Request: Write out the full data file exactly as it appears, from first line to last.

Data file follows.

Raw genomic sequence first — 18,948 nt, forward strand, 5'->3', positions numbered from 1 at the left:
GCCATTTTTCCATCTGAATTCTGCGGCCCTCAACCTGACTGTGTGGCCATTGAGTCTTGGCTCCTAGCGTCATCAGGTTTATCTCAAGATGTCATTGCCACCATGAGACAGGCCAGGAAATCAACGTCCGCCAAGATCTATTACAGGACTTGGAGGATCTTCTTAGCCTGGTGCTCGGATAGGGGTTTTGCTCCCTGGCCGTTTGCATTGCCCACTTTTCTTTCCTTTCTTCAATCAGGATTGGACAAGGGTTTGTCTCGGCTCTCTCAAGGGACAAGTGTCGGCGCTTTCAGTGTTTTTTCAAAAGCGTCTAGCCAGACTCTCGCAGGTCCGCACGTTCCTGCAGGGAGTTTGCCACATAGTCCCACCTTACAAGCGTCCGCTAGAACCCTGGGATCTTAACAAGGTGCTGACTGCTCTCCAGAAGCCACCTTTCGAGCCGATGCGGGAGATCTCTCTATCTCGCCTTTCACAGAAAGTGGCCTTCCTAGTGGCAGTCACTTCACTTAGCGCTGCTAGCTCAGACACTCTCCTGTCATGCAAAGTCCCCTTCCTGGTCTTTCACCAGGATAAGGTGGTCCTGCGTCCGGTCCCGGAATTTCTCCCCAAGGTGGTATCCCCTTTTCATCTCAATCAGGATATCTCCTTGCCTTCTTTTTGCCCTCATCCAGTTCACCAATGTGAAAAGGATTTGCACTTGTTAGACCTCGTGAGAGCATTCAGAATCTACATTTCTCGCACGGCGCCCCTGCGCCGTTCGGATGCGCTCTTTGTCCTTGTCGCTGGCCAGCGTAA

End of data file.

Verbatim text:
Raw genomic sequence first — 18,948 nt, forward strand, 5'->3', positions numbered from 1 at the left:
GCCATTTTTCCATCTGAATTCTGCGGCCCTCAACCTGACTGTGTGGCCATTGAGTCTTGGCTCCTAGCGTCATCAGGTTTATCTCAAGATGTCATTGCCACCATGAGACAGGCCAGGAAATCAACGTCCGCCAAGATCTATTACAGGACTTGGAGGATCTTCTTAGCCTGGTGCTCGGATAGGGGTTTTGCTCCCTGGCCGTTTGCATTGCCCACTTTTCTTTCCTTTCTTCAATCAGGATTGGACAAGGGTTTGTCTCGGCTCTCTCAAGGGACAAGTGTCGGCGCTTTCAGTGTTTTTTCAAAAGCGTCTAGCCAGACTCTCGCAGGTCCGCACGTTCCTGCAGGGAGTTTGCCACATAGTCCCACCTTACAAGCGTCCGCTAGAACCCTGGGATCTTAACAAGGTGCTGACTGCTCTCCAGAAGCCACCTTTCGAGCCGATGCGGGAGATCTCTCTATCTCGCCTTTCACAGAAAGTGGCCTTCCTAGTGGCAGTCACTTCACTTAGCGCTGCTAGCTCAGACACTCTCCTGTCATGCAAAGTCCCCTTCCTGGTCTTTCACCAGGATAAGGTGGTCCTGCGTCCGGTCCCGGAATTTCTCCCCAAGGTGGTATCCCCTTTTCATCTCAATCAGGATATCTCCTTGCCTTCTTTTTGCCCTCATCCAGTTCACCAATGTGAAAAGGATTTGCACTTGTTAGACCTCGTGAGAGCATTCAGAATCTACATTTCTCGCACGGCGCCCCTGCGCCGTTCGGATGCGCTCTTTGTCCTTGTCGCTGGCCAGCGTAA